Here’s my simple single-question multiple-choice test for whether you are an originalist:
Q. The Constitution provides, as one of the criteria to be eligible to become president, that a person must be a “natural born Citizen” (or, alternatively, in a provision that long ago ceased to apply to any living persons, “a Citizen of the United States, at the time of the Adoption of this Constitution”) How would you figure out what the phrase “natural born Citizen” means?
(A) You would determine that the “natural born Citizen” requirement, whatever it means, is obviously a relic of a benighted and xenophobic past, a past that “evolving standards of decency,” as reflected in modern European electoral practices, requires be abandoned. It simply isn’t fair, you would conclude, that any candidates should be excluded by such an arbitrary requirement from running for president. You would invoke “the right to define one’s own concept of existence, of meaning, of the universe, and of the mystery of human life” as you instead substituted your own arbitrary criteria for eligibility.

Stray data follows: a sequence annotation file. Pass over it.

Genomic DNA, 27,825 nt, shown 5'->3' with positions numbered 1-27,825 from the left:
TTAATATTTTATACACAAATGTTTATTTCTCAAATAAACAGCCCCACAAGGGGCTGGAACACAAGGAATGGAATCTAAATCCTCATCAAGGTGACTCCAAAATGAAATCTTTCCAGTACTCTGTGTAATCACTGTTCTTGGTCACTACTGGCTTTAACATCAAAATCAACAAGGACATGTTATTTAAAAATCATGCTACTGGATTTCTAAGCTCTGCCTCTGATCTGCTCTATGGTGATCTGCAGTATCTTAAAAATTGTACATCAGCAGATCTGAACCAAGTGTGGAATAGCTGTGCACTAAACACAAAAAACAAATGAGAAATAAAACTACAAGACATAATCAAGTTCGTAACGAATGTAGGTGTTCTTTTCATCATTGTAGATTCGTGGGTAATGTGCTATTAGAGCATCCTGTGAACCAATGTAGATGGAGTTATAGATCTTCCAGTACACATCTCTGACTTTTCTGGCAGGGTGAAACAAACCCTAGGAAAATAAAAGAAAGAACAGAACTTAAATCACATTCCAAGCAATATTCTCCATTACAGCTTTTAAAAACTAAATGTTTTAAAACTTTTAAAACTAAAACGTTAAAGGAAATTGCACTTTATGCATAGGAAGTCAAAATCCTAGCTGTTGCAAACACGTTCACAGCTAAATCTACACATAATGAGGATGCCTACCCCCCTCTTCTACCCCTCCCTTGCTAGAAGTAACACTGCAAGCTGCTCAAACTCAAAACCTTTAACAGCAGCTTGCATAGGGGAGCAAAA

(B) You would try to discern the current meaning of the phrase “natural born Citizen.” Its closest connection would appear to be to the concept of natural childbirth. Therefore, you would conclude that only those whose mothers did not use drugs during birth satisfy the requirement.
(C) You would look to literature as your guide. Macbeth finds great comfort in the promise that “none of woman born/Shall harm” him. But his comfort proves unwarranted when Macduff, who “was from his mother’s womb/Untimely ripp’d,” kills Macbeth. It follows that anyone whose birth was by Cesarean section is not a “natural born Citizen.”
(D) You would try to determine the public meaning of the “natural born Citizen” requirement at the time that the Constitution was adopted.
If it is obvious to you that the proper response is (D), then you are an originalist. If you think that the answer might be (A), then you are probably Justice Stevens, O’Connor, Kennedy, Souter, Ginsburg, or Breyer.